Tuesday, April 17, 2012

Timeline Tuesday

We have 3 new books listed on the Bible reading schedule this week.Today's timeline will deal with just the New Testament books. Next week we'll discuss the Old Testament book of Joshua.

Saturday we completed First Thessalonians and yesterday we began reading the epistle of Second Thessalonians. This second letter to the believers in Thessalonica was written by the same three men as the first, namely, Paul, Silas, and Timothy. Paul did the actual writing (3:17), but Silas and Timothy were given credit by Paul for contributing (1:1).

It appears to have been written shortly after the first letter, probably in AD 51 while Paul and company were still in Corinth.

One of its purposes was to explain future events more clearly. The believers in Thessalonica were still experiencing persecution for their faith and they desired the quick return of the Lord Jesus to alleviate their suffering.

Many Christians around the world today can identify with these belilevers.

* * *

Speaking of Corinth, later this week we will begin reading the first epistle that Paul wrote to the church there, which means that while Paul was in Corinth writing letters to Thessalonica he was establishing a church there. That should be obvious since that's what Paul, the missionary, did. Also obvious is that he eventually left Corinth in order to preach and establish churches elsewhere. (You will read about that later this week in Acts chapter 18.)

The epistle of First Corinthians was written by Paul in approximately AD 55 when he was at Ephesus (16:8). It is a meaty letter.

Corinth was a Greek city that became part of the Roman empire, as was the case of much of the known world of the New Testament era. Idol worship with its accompanied temple prostitution and meat sacrifices was one of their religious traditions. Paul made it clear that a believer's body is the true temple and that the living God (not an idol made by hands) inhabits it. As such it is to remain pure of all fornication and adultery. A culture that had no basis for morality obviously had to be taught Godly marriage principles as well.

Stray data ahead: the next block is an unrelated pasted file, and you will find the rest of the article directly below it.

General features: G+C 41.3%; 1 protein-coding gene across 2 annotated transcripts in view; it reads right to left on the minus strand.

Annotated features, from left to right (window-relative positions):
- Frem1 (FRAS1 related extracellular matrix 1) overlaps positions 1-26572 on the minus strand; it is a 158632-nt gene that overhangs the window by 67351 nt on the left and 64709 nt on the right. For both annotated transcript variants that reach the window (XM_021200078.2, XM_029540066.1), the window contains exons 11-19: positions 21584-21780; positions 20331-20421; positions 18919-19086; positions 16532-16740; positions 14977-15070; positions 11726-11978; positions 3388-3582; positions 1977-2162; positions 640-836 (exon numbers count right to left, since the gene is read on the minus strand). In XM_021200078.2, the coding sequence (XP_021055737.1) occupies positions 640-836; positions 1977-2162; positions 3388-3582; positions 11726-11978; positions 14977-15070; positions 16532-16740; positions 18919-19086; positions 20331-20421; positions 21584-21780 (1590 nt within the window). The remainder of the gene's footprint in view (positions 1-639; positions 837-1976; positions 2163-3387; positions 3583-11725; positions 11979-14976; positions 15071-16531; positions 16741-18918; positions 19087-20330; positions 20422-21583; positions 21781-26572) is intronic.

The Greeks were also known as wisdom seekers. Their philosophies from the Classical Period that gave way to the Hellenistic Period were not far removed from the time of Paul. We still study these teachings. Paul had to instruct them in the issue of Godly wisdom.

One of the most beloved passages is found within this letter. I Corinthians 13 is known as the "Love chapter" and is widely used in weddings, and on greeting cards and decorations. When you read it next week focus your attention upon how it describes Jesus. Only by imitating the life of Christ can we show true love to others.

Many churches (and their members by default) bear a striking resemblance to the fornication-saturated, idolatrous one that Paul addressed at Corinth. (Professing [ourselves] to be wise, [we] became fools (Rom 1:22) but that's from another Pauline epistle that we'll read in the future). May we put away our own ideas of what is wise and desire Godly wisdom so that we can present to all a true representation of love.

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Let the words of my mouth, and the meditation of my heart, be acceptable in thy sight, O LORD, my strength, and my redeemer.
Psalms 19:14 (KJV)